By Lynn Minnick
Although I’ve been in real estate for 10 years now, I just closed on my first HUD foreclosure. We haven’t had that many in my market (yet!) and so far I’ve somehow managed to avoid them. I almost fell out of my chair at the closing when the HUD attorney handed me a survey to complete regarding my experience selling the property! Really? I had a lot to say about not getting answers from the transaction management company when I asked, but mostly my beef was with the additional expenses incurred by the buyer.
1. When the information lists a repair escrow, it’s not the same as you’d think. In this case, it meant the buyer has to mortgage the amount listed ($2,000 in our example) which is held in escrow by their lender, and paid out to the contractor upon completion after the closing. This was unclear to me, the buyer, the lender and the attorney involved. There really should be some type of disclosure/explanation attached regarding this on the offer documents or somewhere in the paperwork.
2. In the case of a condo, as mine was, HUD does not provide resale packages. At $100 a pop, this was another surprise expense to the buyer, and there is no clause for condo document review. There was no ability to add such a clause either.
3. Not only are there no keys to the property, which of course I expected, but there was no remote garage door opener, and no mailbox key. (Looking back, I suppose none of that should have come as a surprise – we imagined we’d be able to get an extra mailbox key from the association – that wasn’t the case – the buyer has to install a new lock there as well. That’s more of an annoyance than an expense.) Continue reading »
By G. M. Filisko, contributing writer, HouseLogic
When people question whether you’re old enough to have the expertise necessary to successfully represent them in a real estate transaction (We know you’re shocked!), prove you’re just as much of an expert on home values as any real estate vet: Just take advantage of the REALTOR® Content Resource, the new tool powered by HouseLogic where your NAR membership entitles you to download free homeownership content for your consumer Web site, blog, or e-newsletter.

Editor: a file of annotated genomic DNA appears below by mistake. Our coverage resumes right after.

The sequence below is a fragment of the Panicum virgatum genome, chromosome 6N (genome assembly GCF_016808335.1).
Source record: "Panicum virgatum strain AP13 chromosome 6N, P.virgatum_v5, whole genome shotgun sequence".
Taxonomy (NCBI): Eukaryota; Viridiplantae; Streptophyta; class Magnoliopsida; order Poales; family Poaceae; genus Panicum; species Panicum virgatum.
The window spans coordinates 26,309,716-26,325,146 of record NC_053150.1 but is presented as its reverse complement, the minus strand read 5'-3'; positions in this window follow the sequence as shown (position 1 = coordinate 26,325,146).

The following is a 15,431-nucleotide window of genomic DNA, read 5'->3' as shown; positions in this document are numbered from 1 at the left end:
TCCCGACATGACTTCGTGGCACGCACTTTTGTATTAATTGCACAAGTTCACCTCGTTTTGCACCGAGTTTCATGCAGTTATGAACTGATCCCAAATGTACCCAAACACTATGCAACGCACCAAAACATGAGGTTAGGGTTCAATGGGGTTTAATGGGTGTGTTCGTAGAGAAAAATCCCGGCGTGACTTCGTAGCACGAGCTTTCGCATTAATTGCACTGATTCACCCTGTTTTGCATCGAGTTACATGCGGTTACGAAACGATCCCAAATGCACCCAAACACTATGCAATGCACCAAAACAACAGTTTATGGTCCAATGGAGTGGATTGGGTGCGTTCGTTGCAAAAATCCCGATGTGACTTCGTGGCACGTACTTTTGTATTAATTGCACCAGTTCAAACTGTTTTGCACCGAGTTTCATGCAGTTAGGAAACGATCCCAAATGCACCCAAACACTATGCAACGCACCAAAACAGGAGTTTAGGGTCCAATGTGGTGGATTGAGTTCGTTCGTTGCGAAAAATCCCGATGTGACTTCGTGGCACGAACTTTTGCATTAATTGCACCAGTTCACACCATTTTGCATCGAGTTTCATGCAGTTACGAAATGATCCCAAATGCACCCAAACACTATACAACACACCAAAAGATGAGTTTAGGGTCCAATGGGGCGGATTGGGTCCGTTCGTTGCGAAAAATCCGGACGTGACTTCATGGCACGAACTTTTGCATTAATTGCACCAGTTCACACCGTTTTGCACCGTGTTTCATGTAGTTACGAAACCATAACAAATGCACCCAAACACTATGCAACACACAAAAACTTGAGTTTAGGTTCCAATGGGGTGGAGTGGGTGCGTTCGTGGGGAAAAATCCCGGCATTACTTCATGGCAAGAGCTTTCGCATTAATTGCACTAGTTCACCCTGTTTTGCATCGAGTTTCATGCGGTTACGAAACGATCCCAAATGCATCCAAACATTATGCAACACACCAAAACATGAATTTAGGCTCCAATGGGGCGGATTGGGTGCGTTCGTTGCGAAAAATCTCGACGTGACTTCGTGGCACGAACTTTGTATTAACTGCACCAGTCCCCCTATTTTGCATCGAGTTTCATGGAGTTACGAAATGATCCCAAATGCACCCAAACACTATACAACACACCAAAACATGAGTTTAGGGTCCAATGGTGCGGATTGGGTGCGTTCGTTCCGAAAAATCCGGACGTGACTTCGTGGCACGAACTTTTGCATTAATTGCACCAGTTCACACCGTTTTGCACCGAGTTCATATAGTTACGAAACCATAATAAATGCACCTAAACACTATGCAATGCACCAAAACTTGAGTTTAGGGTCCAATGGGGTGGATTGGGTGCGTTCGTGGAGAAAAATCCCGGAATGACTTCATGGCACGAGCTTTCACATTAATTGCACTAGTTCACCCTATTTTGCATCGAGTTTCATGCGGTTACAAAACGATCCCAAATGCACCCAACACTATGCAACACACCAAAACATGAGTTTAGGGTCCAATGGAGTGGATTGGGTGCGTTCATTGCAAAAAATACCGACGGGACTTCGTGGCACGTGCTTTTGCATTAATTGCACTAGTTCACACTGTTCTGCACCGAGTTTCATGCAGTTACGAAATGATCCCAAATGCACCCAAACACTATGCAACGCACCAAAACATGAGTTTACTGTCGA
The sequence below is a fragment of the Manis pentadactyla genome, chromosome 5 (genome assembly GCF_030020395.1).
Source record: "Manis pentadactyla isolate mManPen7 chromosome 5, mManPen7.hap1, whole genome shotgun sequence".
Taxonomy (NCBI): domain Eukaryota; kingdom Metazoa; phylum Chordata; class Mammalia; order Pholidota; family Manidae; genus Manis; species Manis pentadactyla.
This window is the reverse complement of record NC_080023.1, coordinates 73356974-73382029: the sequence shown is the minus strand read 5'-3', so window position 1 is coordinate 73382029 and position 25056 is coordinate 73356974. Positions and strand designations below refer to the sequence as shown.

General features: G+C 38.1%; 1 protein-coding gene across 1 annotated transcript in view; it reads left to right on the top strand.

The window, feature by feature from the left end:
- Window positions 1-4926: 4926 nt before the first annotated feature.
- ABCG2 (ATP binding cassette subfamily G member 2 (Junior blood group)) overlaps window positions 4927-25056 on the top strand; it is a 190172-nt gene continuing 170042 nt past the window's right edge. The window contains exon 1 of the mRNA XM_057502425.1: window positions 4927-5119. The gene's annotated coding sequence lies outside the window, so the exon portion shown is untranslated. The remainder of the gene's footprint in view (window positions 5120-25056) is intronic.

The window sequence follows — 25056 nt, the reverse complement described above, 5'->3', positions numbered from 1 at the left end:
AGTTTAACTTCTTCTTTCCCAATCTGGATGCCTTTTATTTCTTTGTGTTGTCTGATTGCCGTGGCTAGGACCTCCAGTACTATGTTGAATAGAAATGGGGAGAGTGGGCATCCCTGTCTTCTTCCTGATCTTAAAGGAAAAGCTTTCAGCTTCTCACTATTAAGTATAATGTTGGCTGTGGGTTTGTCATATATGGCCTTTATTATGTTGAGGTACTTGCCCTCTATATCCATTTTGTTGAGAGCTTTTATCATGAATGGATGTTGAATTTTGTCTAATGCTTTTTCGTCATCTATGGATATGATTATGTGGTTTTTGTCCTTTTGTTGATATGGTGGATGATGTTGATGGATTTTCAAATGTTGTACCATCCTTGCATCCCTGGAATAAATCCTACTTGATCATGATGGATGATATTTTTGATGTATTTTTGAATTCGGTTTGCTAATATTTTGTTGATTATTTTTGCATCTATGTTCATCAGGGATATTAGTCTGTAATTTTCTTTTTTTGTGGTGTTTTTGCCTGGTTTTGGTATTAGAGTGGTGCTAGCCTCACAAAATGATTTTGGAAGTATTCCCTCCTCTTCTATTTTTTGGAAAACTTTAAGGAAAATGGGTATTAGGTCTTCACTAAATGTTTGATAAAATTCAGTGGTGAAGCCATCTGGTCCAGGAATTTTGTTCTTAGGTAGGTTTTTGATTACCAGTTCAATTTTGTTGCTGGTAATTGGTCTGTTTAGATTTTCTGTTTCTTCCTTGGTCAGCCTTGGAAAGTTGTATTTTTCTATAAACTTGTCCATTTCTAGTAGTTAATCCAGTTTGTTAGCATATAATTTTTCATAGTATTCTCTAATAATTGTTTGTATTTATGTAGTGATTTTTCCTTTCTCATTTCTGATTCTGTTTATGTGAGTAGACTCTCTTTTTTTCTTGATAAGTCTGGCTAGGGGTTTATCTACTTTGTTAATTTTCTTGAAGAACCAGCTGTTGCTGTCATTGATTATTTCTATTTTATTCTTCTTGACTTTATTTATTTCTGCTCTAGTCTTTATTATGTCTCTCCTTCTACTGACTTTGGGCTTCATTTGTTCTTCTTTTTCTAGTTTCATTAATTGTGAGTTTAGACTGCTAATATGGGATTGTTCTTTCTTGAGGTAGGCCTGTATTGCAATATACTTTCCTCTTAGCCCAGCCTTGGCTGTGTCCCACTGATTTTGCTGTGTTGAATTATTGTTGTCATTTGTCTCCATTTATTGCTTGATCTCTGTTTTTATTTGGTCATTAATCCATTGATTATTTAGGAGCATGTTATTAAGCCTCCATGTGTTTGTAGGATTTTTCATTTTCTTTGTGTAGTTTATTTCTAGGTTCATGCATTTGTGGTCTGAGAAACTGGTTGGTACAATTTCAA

Start with May’s “Weekend Warrior” bundle, just in time for the long Memorial Day weekend. Encourage buyers and sellers to take advantage of Memorial Day sales by picking up the materials they need to stop wasting standby power, or the $100 lost annually because of electronics’ standby settings. Among the tips you’ll get at the REALTOR® Content Resource:
Buy a portable energy meter. The first step in recovery is admitting there’s a problem. For $22-$100, your clients can buy a device to measure how much it costs to operate everything from their refrigerator to their computer on full blast and on standby. Big culprits: high-definition and standard cable TV boxes, computers, and VCRs. Continue reading »